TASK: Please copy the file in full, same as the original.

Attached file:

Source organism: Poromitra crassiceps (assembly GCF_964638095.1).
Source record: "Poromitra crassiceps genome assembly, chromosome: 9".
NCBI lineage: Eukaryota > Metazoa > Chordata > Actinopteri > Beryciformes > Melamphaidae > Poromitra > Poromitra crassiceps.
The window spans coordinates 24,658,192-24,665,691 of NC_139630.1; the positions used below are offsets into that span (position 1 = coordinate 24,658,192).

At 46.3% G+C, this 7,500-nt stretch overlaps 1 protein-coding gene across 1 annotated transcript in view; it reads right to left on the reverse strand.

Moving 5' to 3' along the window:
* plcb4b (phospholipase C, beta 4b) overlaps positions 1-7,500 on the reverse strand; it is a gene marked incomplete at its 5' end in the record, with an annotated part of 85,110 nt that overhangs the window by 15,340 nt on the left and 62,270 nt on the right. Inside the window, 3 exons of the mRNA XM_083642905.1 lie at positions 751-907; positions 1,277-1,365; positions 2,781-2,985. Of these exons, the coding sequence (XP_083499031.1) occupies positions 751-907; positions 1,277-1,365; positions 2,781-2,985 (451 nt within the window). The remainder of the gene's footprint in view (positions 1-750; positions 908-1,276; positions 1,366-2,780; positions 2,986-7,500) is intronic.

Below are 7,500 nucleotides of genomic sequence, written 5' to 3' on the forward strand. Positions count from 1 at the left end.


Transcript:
Source organism: Poromitra crassiceps (assembly GCF_964638095.1).
Source record: "Poromitra crassiceps genome assembly, chromosome: 9".
NCBI lineage: Eukaryota > Metazoa > Chordata > Actinopteri > Beryciformes > Melamphaidae > Poromitra > Poromitra crassiceps.
The window spans coordinates 24,658,192-24,665,691 of NC_139630.1; the positions used below are offsets into that span (position 1 = coordinate 24,658,192).

At 46.3% G+C, this 7,500-nt stretch overlaps 1 protein-coding gene across 1 annotated transcript in view; it reads right to left on the reverse strand.

Moving 5' to 3' along the window:
* plcb4b (phospholipase C, beta 4b) overlaps positions 1-7,500 on the reverse strand; it is a gene marked incomplete at its 5' end in the record, with an annotated part of 85,110 nt that overhangs the window by 15,340 nt on the left and 62,270 nt on the right. Inside the window, 3 exons of the mRNA XM_083642905.1 lie at positions 751-907; positions 1,277-1,365; positions 2,781-2,985. Of these exons, the coding sequence (XP_083499031.1) occupies positions 751-907; positions 1,277-1,365; positions 2,781-2,985 (451 nt within the window). The remainder of the gene's footprint in view (positions 1-750; positions 908-1,276; positions 1,366-2,780; positions 2,986-7,500) is intronic.

Below are 7,500 nucleotides of genomic sequence, written 5' to 3' on the forward strand. Positions count from 1 at the left end.